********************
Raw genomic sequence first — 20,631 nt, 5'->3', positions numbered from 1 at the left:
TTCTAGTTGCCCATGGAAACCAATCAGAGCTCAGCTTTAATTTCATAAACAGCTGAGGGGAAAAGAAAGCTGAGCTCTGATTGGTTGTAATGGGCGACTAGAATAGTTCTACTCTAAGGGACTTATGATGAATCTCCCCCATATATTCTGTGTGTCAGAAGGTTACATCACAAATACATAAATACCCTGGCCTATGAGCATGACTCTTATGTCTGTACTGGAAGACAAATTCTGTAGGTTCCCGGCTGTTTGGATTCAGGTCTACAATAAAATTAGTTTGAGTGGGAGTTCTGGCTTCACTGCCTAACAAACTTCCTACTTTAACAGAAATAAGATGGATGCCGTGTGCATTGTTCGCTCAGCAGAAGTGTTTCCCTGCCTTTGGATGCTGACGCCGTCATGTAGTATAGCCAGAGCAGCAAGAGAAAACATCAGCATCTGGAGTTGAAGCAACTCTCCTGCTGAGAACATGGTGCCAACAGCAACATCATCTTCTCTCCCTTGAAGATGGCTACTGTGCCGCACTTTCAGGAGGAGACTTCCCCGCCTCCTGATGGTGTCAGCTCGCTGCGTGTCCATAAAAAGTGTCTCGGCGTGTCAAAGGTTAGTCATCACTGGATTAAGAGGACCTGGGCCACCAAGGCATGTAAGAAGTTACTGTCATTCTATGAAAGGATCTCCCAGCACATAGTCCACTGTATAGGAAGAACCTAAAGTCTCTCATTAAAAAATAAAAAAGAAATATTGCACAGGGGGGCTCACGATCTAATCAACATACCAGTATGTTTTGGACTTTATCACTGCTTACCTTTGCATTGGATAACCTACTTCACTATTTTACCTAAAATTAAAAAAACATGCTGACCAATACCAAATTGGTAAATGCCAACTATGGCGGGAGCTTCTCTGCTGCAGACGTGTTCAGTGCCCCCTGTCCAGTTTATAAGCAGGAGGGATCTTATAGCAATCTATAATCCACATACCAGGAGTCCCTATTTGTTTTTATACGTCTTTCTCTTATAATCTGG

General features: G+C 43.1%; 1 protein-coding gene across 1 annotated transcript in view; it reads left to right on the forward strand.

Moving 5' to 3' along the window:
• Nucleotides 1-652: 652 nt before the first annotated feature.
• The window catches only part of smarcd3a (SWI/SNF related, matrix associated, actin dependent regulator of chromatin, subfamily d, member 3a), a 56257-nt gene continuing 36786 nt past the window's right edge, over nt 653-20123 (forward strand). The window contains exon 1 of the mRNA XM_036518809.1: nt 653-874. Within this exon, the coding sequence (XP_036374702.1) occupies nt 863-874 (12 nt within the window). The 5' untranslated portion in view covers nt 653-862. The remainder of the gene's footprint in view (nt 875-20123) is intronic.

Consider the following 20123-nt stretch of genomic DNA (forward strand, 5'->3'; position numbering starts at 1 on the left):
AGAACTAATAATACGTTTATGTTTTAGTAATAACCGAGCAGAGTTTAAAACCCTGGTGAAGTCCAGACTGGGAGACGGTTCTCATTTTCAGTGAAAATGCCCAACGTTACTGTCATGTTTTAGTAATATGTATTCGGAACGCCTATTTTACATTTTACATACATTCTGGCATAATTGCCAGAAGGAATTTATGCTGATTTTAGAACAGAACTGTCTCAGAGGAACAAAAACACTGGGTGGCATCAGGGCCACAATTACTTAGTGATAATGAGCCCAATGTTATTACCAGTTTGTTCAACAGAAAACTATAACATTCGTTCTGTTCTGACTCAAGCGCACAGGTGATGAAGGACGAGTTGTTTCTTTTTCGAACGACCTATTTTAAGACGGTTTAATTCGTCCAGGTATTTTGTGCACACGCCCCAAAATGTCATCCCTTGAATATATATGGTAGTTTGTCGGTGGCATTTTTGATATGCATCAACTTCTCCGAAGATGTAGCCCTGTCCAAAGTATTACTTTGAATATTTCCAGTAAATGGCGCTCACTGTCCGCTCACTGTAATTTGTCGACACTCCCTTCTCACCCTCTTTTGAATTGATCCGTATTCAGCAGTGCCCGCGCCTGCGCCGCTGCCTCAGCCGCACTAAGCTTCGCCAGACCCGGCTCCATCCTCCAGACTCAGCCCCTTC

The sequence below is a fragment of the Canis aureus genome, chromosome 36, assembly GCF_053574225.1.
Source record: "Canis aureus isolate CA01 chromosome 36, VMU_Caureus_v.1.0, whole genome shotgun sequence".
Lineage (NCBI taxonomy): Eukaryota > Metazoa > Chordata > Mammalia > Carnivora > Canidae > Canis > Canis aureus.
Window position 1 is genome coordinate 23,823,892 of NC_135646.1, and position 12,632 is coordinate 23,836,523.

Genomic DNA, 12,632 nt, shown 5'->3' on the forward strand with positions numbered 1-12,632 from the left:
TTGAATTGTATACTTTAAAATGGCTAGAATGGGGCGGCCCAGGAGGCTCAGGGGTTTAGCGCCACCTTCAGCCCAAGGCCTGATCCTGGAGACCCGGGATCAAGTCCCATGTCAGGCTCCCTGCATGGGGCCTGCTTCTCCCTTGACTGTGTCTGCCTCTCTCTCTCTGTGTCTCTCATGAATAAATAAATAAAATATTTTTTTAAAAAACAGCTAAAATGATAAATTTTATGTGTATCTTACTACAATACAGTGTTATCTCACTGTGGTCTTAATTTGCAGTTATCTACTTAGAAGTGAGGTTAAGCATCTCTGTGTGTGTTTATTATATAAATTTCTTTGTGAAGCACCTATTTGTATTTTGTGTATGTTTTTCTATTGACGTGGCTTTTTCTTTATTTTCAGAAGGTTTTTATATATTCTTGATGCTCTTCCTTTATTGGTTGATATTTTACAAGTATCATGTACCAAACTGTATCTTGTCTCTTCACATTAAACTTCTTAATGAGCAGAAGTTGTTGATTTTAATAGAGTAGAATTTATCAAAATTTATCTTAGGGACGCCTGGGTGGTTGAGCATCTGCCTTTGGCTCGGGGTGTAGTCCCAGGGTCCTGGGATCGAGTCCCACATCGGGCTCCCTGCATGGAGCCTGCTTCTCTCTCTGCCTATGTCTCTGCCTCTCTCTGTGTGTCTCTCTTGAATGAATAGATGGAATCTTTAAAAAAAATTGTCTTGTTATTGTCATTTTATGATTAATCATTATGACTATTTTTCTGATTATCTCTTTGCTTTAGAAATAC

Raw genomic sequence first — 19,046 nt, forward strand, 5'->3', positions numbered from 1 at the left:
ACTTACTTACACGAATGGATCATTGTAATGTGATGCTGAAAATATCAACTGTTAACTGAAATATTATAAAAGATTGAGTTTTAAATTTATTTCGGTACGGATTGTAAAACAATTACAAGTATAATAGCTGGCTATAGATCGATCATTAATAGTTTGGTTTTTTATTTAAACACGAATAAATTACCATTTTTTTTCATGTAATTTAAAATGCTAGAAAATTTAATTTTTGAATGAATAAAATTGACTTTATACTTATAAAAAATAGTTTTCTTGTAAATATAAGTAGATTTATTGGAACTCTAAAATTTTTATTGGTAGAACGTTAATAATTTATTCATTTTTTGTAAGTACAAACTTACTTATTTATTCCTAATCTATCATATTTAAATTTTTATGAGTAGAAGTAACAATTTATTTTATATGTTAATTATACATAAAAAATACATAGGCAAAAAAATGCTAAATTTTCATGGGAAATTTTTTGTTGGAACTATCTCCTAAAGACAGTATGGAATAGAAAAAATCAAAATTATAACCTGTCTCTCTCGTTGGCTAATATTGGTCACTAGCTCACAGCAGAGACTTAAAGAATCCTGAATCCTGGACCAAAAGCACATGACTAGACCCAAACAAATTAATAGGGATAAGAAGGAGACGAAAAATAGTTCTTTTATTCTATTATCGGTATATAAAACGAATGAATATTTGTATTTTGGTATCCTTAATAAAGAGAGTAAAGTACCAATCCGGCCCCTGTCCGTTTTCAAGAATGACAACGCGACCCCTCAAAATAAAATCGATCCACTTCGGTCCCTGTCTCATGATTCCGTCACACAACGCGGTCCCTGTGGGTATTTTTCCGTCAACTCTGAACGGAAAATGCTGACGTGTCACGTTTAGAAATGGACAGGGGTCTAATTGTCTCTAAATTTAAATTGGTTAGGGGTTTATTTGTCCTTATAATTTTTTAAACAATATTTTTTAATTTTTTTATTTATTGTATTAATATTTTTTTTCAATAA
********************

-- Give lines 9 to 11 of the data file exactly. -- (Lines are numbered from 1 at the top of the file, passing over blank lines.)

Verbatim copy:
The sequence below is a fragment of the Canis aureus genome, chromosome 36, assembly GCF_053574225.1.
Source record: "Canis aureus isolate CA01 chromosome 36, VMU_Caureus_v.1.0, whole genome shotgun sequence".
Lineage (NCBI taxonomy): Eukaryota > Metazoa > Chordata > Mammalia > Carnivora > Canidae > Canis > Canis aureus.